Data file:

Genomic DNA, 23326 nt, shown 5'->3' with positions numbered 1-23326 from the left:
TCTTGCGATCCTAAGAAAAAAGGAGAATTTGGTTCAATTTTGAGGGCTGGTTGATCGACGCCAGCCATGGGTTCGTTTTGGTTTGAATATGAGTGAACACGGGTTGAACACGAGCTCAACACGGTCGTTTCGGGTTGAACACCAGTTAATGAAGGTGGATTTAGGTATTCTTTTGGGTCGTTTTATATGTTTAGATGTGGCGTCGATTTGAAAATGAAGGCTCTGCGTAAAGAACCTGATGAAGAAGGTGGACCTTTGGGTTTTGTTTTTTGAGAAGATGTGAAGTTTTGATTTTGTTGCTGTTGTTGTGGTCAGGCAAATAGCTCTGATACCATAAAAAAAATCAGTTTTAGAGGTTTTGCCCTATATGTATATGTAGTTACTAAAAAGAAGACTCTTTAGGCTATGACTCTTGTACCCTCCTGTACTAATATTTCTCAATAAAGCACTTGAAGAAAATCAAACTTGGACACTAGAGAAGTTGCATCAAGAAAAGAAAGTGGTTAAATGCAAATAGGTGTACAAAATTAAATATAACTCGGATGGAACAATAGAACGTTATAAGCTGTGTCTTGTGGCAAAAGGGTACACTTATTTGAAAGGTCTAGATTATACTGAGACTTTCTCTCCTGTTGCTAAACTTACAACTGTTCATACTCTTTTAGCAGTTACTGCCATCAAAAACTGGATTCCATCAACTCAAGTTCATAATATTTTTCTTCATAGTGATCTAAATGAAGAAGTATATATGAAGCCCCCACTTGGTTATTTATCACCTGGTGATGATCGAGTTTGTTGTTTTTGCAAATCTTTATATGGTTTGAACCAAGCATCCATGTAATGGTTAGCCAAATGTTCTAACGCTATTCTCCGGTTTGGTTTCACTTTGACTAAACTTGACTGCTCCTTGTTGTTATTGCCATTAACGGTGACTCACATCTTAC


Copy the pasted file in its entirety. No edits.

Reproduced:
Genomic DNA, 23326 nt, shown 5'->3' with positions numbered 1-23326 from the left:
TCTTGCGATCCTAAGAAAAAAGGAGAATTTGGTTCAATTTTGAGGGCTGGTTGATCGACGCCAGCCATGGGTTCGTTTTGGTTTGAATATGAGTGAACACGGGTTGAACACGAGCTCAACACGGTCGTTTCGGGTTGAACACCAGTTAATGAAGGTGGATTTAGGTATTCTTTTGGGTCGTTTTATATGTTTAGATGTGGCGTCGATTTGAAAATGAAGGCTCTGCGTAAAGAACCTGATGAAGAAGGTGGACCTTTGGGTTTTGTTTTTTGAGAAGATGTGAAGTTTTGATTTTGTTGCTGTTGTTGTGGTCAGGCAAATAGCTCTGATACCATAAAAAAAATCAGTTTTAGAGGTTTTGCCCTATATGTATATGTAGTTACTAAAAAGAAGACTCTTTAGGCTATGACTCTTGTACCCTCCTGTACTAATATTTCTCAATAAAGCACTTGAAGAAAATCAAACTTGGACACTAGAGAAGTTGCATCAAGAAAAGAAAGTGGTTAAATGCAAATAGGTGTACAAAATTAAATATAACTCGGATGGAACAATAGAACGTTATAAGCTGTGTCTTGTGGCAAAAGGGTACACTTATTTGAAAGGTCTAGATTATACTGAGACTTTCTCTCCTGTTGCTAAACTTACAACTGTTCATACTCTTTTAGCAGTTACTGCCATCAAAAACTGGATTCCATCAACTCAAGTTCATAATATTTTTCTTCATAGTGATCTAAATGAAGAAGTATATATGAAGCCCCCACTTGGTTATTTATCACCTGGTGATGATCGAGTTTGTTGTTTTTGCAAATCTTTATATGGTTTGAACCAAGCATCCATGTAATGGTTAGCCAAATGTTCTAACGCTATTCTCCGGTTTGGTTTCACTTTGACTAAACTTGACTGCTCCTTGTTGTTATTGCCATTAACGGTGACTCACATCTTAC